Lions are found in savannas, forests, mountains, deserts and rainforests. African lions are found in sub-Saharan Africa, while Asiatic lions live in the Gir forest in northwestern India. African lions feed mainly on gazelles, impalas and wildebeests, while lions in general will also eat birds, reptiles and rodents when larger prey is scarce or hard to capture. African lions have an average life span of 15 years in the wild, while Asian lions live to be roughly 17 or 18 years old in the wild.
Lioness with Cub
Scientific & Common Names
Kingdom - Animalia
Phylum - Chordata
Class - Mammalia
Order - Carnivora
Family - Felidae
Genus - Panthera
Species - P. leo
Common Name - Lion, African Lion, Asiatic or Indian Lion (P. leo persica)
Lions have tawny coats, a black tuft on the tips of their tails, and large paws. Males have long manes that range from blond to black. Adult African lions weigh between 265 and 420 pounds and measure between 4.5 and 6.5 feet in body length. Asiatic lions are smaller than African lions and have thicker tufts and shorter manes.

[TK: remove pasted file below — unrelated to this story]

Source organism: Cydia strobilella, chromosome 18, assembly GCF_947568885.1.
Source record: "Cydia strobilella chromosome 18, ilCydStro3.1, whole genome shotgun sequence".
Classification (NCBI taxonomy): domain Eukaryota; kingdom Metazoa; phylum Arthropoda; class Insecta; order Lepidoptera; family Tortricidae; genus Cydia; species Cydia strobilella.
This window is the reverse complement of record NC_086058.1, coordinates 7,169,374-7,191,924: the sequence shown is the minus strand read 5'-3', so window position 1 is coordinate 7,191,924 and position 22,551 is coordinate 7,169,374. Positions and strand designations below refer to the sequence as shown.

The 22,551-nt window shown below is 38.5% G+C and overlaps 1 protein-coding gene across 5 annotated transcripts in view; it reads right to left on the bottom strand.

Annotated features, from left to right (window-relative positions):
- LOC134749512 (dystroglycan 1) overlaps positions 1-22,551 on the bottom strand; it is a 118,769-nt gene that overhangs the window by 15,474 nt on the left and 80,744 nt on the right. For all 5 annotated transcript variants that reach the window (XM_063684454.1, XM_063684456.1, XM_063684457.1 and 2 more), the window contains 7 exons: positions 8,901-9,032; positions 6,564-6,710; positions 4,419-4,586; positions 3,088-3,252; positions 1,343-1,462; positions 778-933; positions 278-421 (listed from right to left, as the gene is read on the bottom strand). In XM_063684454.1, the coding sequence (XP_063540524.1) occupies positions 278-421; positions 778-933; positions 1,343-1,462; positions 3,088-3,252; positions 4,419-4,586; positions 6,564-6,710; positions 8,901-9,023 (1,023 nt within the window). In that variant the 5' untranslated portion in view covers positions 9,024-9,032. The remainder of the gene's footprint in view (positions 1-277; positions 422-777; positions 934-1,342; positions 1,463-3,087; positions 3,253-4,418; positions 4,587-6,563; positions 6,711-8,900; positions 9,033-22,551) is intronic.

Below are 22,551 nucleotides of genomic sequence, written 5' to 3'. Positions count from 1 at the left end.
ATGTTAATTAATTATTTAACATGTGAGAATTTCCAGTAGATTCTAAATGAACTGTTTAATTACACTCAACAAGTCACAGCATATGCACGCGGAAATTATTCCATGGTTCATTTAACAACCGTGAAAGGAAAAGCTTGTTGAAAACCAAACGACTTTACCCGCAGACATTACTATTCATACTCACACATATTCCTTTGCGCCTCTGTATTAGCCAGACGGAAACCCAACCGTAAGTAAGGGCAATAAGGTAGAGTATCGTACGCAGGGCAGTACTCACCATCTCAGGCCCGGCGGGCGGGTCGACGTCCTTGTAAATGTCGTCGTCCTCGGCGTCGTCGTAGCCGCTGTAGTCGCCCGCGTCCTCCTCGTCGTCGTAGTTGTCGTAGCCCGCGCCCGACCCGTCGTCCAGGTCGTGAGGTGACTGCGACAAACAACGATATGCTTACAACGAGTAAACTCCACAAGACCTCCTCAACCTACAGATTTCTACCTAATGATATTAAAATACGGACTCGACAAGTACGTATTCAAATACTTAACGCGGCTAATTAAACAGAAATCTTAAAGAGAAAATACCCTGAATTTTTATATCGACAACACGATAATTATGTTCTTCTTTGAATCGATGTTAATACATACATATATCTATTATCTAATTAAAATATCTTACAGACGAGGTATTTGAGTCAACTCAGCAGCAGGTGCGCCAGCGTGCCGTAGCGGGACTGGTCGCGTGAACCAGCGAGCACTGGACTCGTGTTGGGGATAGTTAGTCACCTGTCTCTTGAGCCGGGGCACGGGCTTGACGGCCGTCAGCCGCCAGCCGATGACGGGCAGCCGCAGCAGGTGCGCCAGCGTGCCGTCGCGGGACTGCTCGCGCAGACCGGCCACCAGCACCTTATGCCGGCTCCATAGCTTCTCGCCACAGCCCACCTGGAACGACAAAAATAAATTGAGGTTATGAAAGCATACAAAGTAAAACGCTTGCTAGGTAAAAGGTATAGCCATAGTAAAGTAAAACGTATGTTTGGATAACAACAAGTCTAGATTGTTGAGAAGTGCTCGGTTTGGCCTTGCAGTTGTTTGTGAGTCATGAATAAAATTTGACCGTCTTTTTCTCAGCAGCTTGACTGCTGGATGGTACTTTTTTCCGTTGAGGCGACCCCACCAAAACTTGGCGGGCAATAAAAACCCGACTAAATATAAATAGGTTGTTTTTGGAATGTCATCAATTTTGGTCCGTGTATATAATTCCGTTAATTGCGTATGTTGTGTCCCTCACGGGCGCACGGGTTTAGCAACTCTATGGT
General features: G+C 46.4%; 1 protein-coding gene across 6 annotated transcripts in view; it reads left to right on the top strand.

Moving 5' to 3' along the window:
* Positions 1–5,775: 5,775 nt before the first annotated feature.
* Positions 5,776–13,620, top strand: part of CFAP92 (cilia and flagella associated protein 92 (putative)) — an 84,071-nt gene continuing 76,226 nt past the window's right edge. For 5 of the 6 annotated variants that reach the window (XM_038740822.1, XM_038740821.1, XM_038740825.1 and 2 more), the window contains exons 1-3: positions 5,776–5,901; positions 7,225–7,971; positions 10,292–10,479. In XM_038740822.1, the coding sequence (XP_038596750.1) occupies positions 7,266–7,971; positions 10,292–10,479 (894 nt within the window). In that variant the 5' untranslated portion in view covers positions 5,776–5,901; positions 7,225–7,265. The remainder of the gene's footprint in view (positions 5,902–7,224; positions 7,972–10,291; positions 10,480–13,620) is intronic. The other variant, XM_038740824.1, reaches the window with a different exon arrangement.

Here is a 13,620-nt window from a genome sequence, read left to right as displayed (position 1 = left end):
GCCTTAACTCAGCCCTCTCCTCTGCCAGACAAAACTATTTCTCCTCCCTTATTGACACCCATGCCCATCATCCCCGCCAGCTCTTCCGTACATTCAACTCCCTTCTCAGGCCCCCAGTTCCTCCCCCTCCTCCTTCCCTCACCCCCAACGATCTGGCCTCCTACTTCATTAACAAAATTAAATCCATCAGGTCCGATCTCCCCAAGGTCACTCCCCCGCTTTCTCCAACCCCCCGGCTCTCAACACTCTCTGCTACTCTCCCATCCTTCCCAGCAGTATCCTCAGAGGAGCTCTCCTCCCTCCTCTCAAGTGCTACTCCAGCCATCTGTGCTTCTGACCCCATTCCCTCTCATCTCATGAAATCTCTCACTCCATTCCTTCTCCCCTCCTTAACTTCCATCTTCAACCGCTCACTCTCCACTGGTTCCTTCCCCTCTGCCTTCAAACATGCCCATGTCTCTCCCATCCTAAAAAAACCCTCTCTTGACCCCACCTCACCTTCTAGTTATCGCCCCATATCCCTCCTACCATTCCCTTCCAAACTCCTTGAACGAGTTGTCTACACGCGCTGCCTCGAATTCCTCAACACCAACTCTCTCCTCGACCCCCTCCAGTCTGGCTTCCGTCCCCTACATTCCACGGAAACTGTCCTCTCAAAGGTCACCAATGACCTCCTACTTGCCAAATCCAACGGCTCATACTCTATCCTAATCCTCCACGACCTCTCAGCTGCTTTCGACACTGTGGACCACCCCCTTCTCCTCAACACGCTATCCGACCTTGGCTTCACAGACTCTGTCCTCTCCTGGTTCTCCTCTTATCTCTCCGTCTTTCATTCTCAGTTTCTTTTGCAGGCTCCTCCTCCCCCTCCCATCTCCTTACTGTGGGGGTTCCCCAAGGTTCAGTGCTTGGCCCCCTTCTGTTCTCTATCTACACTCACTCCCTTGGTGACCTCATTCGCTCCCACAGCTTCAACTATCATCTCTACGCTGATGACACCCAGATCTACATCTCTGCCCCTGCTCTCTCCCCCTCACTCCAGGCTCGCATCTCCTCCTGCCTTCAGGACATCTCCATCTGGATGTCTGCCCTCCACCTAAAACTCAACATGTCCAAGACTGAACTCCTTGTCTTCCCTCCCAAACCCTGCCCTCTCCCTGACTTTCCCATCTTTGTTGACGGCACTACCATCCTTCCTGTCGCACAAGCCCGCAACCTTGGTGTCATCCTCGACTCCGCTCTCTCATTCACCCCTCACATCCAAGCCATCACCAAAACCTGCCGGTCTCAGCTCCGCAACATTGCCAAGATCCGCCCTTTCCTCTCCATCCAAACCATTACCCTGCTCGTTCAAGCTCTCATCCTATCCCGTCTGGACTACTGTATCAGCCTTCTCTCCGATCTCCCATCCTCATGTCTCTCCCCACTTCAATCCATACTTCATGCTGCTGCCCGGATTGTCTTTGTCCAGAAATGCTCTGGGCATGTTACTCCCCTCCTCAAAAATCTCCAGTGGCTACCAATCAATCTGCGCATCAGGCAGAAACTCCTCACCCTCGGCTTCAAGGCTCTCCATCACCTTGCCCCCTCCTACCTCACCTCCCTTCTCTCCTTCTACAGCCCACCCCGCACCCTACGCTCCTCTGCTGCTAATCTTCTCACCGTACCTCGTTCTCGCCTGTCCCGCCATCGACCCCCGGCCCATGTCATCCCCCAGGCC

Lions do not have a specific breeding season, but there is a breeding peak that occurs during the rainy season. Lionesses have an average gestation period of 3.5 months and give birth to one to six cubs. The mother hides the cubs for the first eight weeks to protect them from rival males. Females in a group of lions, or pride, help care for each other’s cubs, while the males guard the pride from other males.
Lions live in prides that consist of a few males, several related females, and their cubs. Pride sizes range from two to 40 lions. Females do most of the hunting and do not compete with each other for dominance within the pride. They work together to bring down prey, which the pride members then share. Lions communicate through visual cues, roaring and other vocalizations, and spraying.
Lions once had a more widespread range that included large parts of Africa, Asia and even Europe. They are no longer found in several countries, including Egypt, Saudi Arabia, Turkey, Iraq and Israel.
Lions have a status of vulnerable, although the Asiatic lion subspecies is listed as endangered. There are roughly 350 Asiatic lions in the wild, and their numbers are in danger of decreasing due to poaching. The main threats African lions face are hunting and habitat loss. Conservation efforts include managing protected areas and establishing a second population of Asiatic lions.